This allows the natural gas to flow out of the shale to the well in economic quantities. Ground water is protected during the shale gas fracturing process by a combination of the casing and cement that is installed when the well is drilled and the thousands of feet of rock between the fracture zone and any fresh or treatable aquifers.

For shale gas development, fracture fluids are primarily water based fluids mixed with additives that help the water to carry sand proppant into the fractures. Water and sand make up over 98% of the fracture fluid, with the rest consisting of various chemical additives that improve the effectiveness of the fracture job. Each hydraulic fracture treatment is a highly controlled process designed to the specific conditions of the target formation.

The amount of water needed to drill and fracture a horizontal shale gas well generally ranges from about 2 million to 4 million gallons, depending on the basin and formation characteristics. While these volumes may seem very large, they are small by comparison to some other uses of water, such as agriculture, electric power generation, and municipalities, and generally represent a small percentage of the total water resource use in each shale gas area. Calculations indicate that water use for shale gas development will range from less than 0.1% to 0.8% of total water use by basin.

Because the development of shale gas is new in some areas, these water needs may still challenge supplies and infrastructure. As operators look to develop new shale gas plays, communication with local water planning agencies, state agencies, and regional water basin commissions can help operators and communities to coexist and effectively manage local water resources. One key to the successful development of shale gas is the identification of water supplies capable of meeting the needs of a development company for drilling and fracturing water without interfering with community needs. While a variety of options exist, the conditions of obtaining water are complex and vary by region.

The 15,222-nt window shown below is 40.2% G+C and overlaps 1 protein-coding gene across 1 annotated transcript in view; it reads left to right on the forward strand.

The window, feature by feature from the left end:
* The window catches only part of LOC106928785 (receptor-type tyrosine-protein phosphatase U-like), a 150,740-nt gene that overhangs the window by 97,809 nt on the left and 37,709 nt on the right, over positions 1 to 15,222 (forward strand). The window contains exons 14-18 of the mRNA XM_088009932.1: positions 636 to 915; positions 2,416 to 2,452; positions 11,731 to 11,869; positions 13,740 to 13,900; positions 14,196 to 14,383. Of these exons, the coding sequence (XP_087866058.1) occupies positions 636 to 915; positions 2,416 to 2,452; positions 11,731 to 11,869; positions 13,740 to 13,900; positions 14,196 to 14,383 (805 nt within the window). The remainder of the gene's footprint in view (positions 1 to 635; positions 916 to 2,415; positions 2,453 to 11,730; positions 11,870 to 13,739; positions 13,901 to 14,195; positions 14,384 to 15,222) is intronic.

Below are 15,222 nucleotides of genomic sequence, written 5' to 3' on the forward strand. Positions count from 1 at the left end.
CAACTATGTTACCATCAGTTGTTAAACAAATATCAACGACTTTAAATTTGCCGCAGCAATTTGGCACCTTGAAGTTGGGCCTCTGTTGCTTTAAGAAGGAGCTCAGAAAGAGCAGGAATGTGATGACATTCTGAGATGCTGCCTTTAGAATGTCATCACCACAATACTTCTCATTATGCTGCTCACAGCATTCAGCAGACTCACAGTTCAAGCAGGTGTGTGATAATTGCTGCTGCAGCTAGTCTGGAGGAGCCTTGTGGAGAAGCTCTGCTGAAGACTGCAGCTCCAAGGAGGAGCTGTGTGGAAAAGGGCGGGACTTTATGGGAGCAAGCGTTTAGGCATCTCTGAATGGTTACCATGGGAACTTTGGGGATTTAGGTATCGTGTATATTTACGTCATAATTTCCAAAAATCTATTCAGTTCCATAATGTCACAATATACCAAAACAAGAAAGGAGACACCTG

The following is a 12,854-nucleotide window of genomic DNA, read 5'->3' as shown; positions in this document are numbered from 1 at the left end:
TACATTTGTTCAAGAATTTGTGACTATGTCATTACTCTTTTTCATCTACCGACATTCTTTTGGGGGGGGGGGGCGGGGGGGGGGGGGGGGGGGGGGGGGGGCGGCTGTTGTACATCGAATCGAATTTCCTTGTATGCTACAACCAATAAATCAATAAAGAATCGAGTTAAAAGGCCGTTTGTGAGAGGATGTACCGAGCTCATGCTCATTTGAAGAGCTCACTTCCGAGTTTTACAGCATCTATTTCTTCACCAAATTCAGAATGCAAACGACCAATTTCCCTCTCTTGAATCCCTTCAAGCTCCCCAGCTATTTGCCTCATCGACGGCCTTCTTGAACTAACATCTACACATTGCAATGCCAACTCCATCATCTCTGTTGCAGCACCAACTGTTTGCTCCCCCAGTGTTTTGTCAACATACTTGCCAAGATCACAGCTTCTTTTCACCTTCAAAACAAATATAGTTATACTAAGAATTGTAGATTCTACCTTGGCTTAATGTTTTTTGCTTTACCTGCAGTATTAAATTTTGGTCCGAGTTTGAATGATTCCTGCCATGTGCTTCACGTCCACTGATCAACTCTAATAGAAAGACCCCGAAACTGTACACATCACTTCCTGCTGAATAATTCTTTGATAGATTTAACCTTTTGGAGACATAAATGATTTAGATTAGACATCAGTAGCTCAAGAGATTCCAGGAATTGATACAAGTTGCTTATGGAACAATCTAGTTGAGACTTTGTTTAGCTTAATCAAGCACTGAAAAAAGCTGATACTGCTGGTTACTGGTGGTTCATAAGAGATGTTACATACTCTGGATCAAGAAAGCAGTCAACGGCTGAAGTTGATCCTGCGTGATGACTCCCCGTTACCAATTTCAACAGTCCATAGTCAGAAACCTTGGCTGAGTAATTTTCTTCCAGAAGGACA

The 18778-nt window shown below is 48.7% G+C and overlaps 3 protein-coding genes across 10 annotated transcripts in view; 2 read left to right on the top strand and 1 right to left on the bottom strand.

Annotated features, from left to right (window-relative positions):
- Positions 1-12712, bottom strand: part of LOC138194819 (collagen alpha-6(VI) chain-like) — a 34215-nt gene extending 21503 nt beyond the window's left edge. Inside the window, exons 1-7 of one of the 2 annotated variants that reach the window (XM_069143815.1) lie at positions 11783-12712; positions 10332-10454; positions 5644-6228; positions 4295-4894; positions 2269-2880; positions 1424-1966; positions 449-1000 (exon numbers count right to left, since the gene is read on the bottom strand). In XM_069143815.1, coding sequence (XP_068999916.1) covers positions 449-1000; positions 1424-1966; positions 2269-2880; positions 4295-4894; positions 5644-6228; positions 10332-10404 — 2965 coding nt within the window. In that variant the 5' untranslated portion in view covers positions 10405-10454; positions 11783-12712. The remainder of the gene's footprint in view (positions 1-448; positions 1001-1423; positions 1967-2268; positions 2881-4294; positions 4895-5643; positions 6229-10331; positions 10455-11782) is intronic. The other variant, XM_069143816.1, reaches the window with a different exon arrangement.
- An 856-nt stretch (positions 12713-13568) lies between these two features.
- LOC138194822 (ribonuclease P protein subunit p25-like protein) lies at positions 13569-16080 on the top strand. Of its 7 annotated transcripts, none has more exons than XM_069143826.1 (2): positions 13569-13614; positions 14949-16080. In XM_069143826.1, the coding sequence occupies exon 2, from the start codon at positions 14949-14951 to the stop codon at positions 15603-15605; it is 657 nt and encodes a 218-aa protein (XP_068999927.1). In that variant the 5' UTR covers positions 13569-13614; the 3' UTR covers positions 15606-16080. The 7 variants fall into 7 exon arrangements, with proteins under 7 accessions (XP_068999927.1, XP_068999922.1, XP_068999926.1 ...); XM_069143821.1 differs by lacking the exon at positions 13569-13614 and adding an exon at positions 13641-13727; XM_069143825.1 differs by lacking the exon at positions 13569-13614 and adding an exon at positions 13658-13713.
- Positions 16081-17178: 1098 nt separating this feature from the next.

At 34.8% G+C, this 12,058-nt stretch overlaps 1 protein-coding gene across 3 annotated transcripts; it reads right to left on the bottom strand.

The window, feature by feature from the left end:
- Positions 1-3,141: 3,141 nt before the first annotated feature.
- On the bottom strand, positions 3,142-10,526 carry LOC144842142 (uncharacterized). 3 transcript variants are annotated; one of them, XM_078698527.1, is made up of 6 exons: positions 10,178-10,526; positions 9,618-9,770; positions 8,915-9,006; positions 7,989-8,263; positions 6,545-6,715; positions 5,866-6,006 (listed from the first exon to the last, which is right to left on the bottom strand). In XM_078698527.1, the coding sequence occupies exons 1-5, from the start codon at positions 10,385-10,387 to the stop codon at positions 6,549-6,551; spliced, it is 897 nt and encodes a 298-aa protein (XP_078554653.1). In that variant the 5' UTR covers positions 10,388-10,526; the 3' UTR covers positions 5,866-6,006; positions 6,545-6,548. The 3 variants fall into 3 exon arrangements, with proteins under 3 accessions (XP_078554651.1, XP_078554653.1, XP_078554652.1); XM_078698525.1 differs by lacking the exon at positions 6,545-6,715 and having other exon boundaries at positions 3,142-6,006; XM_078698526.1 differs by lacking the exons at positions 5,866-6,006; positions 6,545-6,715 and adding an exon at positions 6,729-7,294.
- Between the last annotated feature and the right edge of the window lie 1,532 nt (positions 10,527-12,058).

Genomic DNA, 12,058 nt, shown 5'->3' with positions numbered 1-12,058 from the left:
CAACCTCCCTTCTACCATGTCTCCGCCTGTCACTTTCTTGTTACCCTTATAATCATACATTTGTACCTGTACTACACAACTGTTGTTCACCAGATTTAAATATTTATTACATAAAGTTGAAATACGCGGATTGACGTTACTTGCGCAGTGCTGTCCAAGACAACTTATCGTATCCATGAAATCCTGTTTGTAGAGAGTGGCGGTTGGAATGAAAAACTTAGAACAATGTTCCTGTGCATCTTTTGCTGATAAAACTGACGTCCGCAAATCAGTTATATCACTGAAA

After the drilling and fracturing of the well are completed, water is produced along with the natural gas. Some of this water is returned fracture fluid and some is natural formation water. Regardless of the source, these produced waters that move back through the wellhead with the gas represent a stream that must be managed. States, local governments, and shale gas operators seek to manage produced water in a way that protects surface and ground water resources and, if possible, reduces future demands for fresh water.

By pursuing the pollution prevention hierarchy of “Reduce, Re-use, and Recycle” these groups are examining both traditional and innovative approaches to managing shale gas produced water. This water is currently managed through a variety of mechanisms, including underground injection, treatment and discharge, and recycling. New water treatment
technologies and new applications of existing technologies are being developed and used to treat
shale gas produced water for reuse in a variety of applications. This allows shale gas-associated
produced water to be viewed as a potential resource in its own right.

Some soils and geologic formations contain low levels of naturally occurring radioactive material